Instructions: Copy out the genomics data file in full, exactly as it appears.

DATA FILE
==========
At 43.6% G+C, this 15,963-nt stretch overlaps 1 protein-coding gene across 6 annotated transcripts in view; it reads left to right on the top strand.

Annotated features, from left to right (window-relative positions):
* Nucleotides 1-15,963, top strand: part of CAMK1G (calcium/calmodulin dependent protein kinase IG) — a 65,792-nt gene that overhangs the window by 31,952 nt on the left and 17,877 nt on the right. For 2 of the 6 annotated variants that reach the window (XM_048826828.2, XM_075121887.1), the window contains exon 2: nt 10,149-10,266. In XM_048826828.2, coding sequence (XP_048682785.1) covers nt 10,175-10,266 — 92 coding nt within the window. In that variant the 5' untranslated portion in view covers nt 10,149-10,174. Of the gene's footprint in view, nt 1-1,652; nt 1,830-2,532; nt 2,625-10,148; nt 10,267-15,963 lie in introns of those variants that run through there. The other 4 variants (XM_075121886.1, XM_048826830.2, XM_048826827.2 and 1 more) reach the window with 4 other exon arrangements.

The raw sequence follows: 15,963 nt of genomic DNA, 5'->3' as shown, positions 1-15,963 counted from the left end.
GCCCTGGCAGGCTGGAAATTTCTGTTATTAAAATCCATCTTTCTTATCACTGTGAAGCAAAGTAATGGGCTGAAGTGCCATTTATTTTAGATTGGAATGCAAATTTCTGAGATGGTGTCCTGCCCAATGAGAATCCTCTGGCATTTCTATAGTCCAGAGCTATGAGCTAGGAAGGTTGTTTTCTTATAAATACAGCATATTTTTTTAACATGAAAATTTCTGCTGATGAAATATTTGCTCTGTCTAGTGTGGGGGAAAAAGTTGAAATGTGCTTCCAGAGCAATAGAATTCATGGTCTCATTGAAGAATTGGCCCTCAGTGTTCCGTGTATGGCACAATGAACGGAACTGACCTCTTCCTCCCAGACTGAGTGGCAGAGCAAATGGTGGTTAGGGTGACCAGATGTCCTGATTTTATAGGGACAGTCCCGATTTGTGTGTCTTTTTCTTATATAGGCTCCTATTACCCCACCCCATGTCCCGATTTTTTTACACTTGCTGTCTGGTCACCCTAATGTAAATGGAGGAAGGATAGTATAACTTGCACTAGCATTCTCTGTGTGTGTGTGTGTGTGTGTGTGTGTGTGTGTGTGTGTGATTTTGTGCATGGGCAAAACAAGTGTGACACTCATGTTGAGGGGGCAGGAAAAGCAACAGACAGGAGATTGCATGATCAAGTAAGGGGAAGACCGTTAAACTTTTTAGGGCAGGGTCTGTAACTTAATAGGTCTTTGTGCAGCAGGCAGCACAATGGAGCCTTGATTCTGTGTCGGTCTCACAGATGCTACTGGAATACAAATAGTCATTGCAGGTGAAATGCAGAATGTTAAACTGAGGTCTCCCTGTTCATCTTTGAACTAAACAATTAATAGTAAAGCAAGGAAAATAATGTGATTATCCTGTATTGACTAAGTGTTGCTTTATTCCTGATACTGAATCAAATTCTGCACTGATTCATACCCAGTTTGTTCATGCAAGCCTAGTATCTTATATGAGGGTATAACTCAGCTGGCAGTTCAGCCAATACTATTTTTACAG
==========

At 43.6% G+C, this 15,963-nt stretch overlaps 1 protein-coding gene across 6 annotated transcripts in view; it reads left to right on the top strand.

Annotated features, from left to right (window-relative positions):
* Nucleotides 1-15,963, top strand: part of CAMK1G (calcium/calmodulin dependent protein kinase IG) — a 65,792-nt gene that overhangs the window by 31,952 nt on the left and 17,877 nt on the right. For 2 of the 6 annotated variants that reach the window (XM_048826828.2, XM_075121887.1), the window contains exon 2: nt 10,149-10,266. In XM_048826828.2, coding sequence (XP_048682785.1) covers nt 10,175-10,266 — 92 coding nt within the window. In that variant the 5' untranslated portion in view covers nt 10,149-10,174. Of the gene's footprint in view, nt 1-1,652; nt 1,830-2,532; nt 2,625-10,148; nt 10,267-15,963 lie in introns of those variants that run through there. The other 4 variants (XM_075121886.1, XM_048826830.2, XM_048826827.2 and 1 more) reach the window with 4 other exon arrangements.

The raw sequence follows: 15,963 nt of genomic DNA, 5'->3' as shown, positions 1-15,963 counted from the left end.
GCCCTGGCAGGCTGGAAATTTCTGTTATTAAAATCCATCTTTCTTATCACTGTGAAGCAAAGTAATGGGCTGAAGTGCCATTTATTTTAGATTGGAATGCAAATTTCTGAGATGGTGTCCTGCCCAATGAGAATCCTCTGGCATTTCTATAGTCCAGAGCTATGAGCTAGGAAGGTTGTTTTCTTATAAATACAGCATATTTTTTTAACATGAAAATTTCTGCTGATGAAATATTTGCTCTGTCTAGTGTGGGGGAAAAAGTTGAAATGTGCTTCCAGAGCAATAGAATTCATGGTCTCATTGAAGAATTGGCCCTCAGTGTTCCGTGTATGGCACAATGAACGGAACTGACCTCTTCCTCCCAGACTGAGTGGCAGAGCAAATGGTGGTTAGGGTGACCAGATGTCCTGATTTTATAGGGACAGTCCCGATTTGTGTGTCTTTTTCTTATATAGGCTCCTATTACCCCACCCCATGTCCCGATTTTTTTACACTTGCTGTCTGGTCACCCTAATGTAAATGGAGGAAGGATAGTATAACTTGCACTAGCATTCTCTGTGTGTGTGTGTGTGTGTGTGTGTGTGTGTGTGTGTGTGATTTTGTGCATGGGCAAAACAAGTGTGACACTCATGTTGAGGGGGCAGGAAAAGCAACAGACAGGAGATTGCATGATCAAGTAAGGGGAAGACCGTTAAACTTTTTAGGGCAGGGTCTGTAACTTAATAGGTCTTTGTGCAGCAGGCAGCACAATGGAGCCTTGATTCTGTGTCGGTCTCACAGATGCTACTGGAATACAAATAGTCATTGCAGGTGAAATGCAGAATGTTAAACTGAGGTCTCCCTGTTCATCTTTGAACTAAACAATTAATAGTAAAGCAAGGAAAATAATGTGATTATCCTGTATTGACTAAGTGTTGCTTTATTCCTGATACTGAATCAAATTCTGCACTGATTCATACCCAGTTTGTTCATGCAAGCCTAGTATCTTATATGAGGGTATAACTCAGCTGGCAGTTCAGCCAATACTATTTTTACAG